The new handwashing stations are being built and installed in community meeting and recreational centres at Santa Teretia mwaneaba and Santo Betero mwaneaba in Betio, to help improve hygiene in the community and to prevent COVID-19.
Placing the handwashing stations in central and popular locations give community members, including preschoolers (who are taught at the centres) and their parents and teachers, easier access to handwashing.
The initiative is part of a wider ChildFund project and compliments existing ChildFund WASH (water and sanitation hygiene) committees. A total of 14 stations will be built and installed across Betio.
“I am very lucky and excited to be part of the team installing these handwashing station in all preschools," says 23 year old Tebukei.
"I’m sure the preschools students and teachers, as well as the village church members, will appreciate this kind of initiative very much.”
The project is also being supported by Plan International Australia (PIA), who alongside ChildFund New Zealand, are providing training, technical advice and awareness messaging to ChildFund Kiribati. The partnership is the first Australia-New Zealand NGO collaboration.
Guidance will be given by the youth to the community on how to correctly use the stations and advice will be given on maintaining the stations, along with ongoing support, will be provided to the community leaders who look after the centres. Recent graduates of the Kiribati Institute of Technology (KIT) ChildFund bridging programme are also helping with the project.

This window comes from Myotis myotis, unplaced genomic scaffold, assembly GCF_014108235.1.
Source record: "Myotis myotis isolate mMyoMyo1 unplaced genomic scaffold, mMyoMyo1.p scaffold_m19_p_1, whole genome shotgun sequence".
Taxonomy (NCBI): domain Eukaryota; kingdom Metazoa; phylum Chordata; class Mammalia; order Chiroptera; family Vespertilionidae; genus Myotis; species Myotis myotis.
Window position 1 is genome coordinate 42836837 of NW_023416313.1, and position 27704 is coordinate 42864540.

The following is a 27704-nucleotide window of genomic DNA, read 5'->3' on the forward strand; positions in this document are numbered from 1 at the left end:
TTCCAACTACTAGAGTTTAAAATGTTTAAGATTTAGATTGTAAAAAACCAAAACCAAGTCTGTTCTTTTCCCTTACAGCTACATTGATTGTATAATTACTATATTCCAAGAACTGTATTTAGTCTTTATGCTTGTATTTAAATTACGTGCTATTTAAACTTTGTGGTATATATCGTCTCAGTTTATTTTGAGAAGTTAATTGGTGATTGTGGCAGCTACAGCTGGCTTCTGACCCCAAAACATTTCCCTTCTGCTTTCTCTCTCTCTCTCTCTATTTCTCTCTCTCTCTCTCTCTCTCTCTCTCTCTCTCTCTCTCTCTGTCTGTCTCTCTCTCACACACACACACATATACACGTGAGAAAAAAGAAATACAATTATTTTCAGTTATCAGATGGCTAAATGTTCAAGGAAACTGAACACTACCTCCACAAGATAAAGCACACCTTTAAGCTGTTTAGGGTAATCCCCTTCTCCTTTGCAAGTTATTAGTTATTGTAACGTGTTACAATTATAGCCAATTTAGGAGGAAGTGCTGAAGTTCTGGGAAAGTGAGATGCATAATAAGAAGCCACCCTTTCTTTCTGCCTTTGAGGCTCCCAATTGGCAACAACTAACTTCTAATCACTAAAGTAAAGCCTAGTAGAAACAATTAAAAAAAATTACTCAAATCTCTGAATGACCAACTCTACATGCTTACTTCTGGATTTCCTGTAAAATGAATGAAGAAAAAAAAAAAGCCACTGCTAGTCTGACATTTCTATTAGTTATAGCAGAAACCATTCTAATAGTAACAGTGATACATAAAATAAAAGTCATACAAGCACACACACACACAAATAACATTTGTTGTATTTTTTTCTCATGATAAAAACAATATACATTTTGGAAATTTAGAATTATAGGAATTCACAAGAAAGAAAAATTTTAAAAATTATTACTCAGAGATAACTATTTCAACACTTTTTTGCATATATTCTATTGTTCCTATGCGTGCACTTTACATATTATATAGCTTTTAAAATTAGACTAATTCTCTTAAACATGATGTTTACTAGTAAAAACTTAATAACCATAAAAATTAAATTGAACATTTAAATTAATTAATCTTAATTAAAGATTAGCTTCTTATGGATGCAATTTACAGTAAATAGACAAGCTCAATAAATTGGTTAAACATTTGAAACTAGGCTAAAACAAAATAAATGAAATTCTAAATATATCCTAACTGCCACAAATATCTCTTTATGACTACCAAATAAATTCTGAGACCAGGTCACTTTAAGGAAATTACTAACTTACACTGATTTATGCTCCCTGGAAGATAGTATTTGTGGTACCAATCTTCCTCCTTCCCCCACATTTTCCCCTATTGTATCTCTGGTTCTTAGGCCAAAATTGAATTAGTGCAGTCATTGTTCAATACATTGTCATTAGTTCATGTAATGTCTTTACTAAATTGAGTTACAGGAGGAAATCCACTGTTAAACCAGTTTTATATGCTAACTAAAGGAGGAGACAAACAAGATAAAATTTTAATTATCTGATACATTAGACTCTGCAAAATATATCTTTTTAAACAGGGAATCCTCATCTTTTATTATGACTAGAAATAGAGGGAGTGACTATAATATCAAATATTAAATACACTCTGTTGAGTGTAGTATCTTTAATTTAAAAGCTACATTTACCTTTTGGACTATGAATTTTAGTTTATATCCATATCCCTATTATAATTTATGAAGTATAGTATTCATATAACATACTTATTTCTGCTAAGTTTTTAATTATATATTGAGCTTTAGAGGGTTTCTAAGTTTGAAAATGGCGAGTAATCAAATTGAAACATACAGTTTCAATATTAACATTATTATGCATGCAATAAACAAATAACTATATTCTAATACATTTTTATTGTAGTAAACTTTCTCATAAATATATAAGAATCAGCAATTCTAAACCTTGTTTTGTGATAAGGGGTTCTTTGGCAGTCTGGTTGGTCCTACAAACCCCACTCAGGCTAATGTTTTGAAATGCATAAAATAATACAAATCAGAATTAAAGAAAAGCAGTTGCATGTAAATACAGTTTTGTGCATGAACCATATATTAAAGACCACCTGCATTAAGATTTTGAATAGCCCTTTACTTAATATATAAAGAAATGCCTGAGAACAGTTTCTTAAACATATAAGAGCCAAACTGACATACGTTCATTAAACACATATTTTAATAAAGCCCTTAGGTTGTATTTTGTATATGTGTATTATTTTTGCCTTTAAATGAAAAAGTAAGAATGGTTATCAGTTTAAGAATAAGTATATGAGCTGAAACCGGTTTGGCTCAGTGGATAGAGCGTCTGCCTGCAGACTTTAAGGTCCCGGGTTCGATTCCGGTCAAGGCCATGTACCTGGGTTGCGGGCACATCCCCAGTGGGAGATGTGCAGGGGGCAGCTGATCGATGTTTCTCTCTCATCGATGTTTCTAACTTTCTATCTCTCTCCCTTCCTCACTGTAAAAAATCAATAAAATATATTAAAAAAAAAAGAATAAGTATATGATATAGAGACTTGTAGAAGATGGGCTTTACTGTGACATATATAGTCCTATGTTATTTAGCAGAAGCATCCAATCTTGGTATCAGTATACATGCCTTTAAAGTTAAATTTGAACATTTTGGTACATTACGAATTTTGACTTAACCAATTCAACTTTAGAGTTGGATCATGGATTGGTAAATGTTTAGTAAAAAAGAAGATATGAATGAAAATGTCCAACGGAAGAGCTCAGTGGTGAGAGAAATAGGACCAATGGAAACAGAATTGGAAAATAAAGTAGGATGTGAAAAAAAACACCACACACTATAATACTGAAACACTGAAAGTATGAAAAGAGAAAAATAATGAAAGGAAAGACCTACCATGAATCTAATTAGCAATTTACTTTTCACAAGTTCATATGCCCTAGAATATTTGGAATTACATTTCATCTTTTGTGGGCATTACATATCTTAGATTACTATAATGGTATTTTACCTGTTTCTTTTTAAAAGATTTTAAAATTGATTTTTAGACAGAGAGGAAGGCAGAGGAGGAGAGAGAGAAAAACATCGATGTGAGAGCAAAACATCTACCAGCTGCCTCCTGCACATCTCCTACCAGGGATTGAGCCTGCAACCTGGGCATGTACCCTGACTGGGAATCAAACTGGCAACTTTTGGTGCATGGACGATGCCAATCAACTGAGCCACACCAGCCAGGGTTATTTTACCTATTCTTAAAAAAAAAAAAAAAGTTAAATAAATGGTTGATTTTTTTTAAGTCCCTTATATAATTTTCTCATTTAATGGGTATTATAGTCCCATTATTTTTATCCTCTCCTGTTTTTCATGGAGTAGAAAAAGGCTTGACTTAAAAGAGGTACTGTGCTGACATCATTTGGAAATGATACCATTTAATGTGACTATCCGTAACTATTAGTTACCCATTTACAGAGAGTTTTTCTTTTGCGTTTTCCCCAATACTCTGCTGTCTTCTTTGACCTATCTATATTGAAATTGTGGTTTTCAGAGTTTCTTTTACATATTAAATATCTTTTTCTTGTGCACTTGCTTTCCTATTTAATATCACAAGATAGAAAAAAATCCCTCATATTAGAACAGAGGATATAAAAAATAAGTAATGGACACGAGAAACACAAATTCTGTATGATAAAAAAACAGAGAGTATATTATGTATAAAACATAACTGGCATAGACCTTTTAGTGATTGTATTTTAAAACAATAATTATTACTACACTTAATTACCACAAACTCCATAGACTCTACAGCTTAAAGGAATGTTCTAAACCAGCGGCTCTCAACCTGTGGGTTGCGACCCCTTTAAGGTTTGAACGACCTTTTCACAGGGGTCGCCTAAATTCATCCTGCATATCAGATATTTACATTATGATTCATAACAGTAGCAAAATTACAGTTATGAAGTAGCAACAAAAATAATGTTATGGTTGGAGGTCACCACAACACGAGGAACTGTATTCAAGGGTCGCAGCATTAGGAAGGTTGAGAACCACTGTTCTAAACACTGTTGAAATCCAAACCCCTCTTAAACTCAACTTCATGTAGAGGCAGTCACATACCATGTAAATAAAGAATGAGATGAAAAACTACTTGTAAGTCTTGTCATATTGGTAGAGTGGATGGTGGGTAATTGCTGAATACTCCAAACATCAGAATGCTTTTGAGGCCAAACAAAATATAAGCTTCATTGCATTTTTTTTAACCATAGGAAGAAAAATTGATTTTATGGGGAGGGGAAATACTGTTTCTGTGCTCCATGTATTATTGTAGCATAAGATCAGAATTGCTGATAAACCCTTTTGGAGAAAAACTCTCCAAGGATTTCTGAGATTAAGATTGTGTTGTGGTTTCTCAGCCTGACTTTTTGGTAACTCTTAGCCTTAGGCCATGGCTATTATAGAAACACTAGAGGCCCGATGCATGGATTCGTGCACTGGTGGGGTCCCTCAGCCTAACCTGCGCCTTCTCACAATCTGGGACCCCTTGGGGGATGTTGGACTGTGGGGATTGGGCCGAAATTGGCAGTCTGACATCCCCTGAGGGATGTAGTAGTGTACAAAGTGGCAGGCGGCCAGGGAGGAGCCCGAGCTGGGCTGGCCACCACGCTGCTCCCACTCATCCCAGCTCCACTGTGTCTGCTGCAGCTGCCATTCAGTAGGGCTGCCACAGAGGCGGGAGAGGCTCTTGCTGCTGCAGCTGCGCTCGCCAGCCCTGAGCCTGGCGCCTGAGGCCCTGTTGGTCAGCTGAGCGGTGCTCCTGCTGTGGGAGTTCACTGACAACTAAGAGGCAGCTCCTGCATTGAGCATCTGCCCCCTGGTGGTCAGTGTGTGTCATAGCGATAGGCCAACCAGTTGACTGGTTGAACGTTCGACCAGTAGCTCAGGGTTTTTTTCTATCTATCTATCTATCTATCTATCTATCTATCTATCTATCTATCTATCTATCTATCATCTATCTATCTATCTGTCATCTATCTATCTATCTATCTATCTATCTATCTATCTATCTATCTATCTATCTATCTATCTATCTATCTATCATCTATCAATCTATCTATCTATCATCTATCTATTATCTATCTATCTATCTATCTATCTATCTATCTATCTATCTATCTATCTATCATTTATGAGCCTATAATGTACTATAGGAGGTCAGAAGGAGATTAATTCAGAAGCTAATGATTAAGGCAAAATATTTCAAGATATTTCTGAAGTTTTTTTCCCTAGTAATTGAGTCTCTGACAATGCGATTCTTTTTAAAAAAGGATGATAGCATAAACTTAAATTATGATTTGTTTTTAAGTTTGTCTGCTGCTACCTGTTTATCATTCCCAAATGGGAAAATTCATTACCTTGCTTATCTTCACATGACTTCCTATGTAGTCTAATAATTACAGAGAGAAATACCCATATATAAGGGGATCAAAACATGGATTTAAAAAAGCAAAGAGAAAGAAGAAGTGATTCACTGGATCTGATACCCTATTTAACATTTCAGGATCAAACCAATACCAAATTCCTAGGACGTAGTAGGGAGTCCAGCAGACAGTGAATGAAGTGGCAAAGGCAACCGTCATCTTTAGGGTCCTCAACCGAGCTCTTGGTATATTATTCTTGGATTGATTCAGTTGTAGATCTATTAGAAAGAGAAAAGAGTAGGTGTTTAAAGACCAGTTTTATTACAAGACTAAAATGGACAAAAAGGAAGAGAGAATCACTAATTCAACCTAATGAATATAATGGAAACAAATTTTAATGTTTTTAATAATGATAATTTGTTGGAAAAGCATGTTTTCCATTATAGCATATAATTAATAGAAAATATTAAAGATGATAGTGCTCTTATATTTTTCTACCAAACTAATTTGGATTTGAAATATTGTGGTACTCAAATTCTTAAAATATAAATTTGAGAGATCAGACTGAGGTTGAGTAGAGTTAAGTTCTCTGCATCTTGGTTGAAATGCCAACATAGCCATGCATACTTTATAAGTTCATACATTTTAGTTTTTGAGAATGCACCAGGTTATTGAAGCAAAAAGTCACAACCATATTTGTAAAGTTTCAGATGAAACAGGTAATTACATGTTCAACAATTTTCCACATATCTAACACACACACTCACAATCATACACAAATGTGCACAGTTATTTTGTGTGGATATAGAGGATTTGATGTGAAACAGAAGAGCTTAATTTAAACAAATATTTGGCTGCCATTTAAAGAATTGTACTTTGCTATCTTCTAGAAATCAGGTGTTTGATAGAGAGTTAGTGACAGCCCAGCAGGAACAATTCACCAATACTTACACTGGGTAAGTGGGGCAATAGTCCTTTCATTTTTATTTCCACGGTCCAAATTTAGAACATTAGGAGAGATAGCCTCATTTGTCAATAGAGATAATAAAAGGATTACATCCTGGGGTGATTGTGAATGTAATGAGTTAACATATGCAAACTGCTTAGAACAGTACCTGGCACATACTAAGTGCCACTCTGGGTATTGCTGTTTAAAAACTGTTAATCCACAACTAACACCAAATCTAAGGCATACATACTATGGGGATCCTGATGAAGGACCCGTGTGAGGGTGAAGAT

Household visits by the ChildFund Kiribati team to raise awareness and provide information about COVID-19 and proper hygiene practices is ongoing in Betio. While another project will see locals sewing facemasks for further community projection. They will also consult Te Toa Matoa (local disabled peoples organisation), to ensure the handwashing stations are disability accessible and the awareness raising messaging is disability inclusive.
PIA is part of the Australian Humanitarian Partnership (AHP) which is a five year initiative of the Australian government, administered by the Department of Foreign Affairs and Trade (DFAT), which focuses on Australian NGOs strengthening the capacity of local NGOs and communities to prepare for and respond to disasters.
Kiribati has remained COVID-19 free since the pandemic started in March. This is despite Kiribati having one of the busiest international ports of entry primarily for fishing vessels. The country has a population of approximately 119,000 people, over a third of whom live in the country’s capital, South Tarawa.
Betio, is the most densely populated areas of South Tarawa with extended family members living in one household. These households also often lack key infrastructure and facilities, meaning that access to clean water and sanitation facilities is limited. Therefore, if the virus does enter Kiribati, these conditions make these families extremely vulnerable to contracting COVID-19 and the likelihood of rapid community transmission is high.
In addition to the youth project, ChildFund is working in Kiribati with the community on projects around child protection and also household and community resilience. Made possible through support from ChildFund New Zealand supporters and the New Zealand Ministry of Foreign Affairs and Trade's Impact Programme. To help with this work you can become a monthly supporter.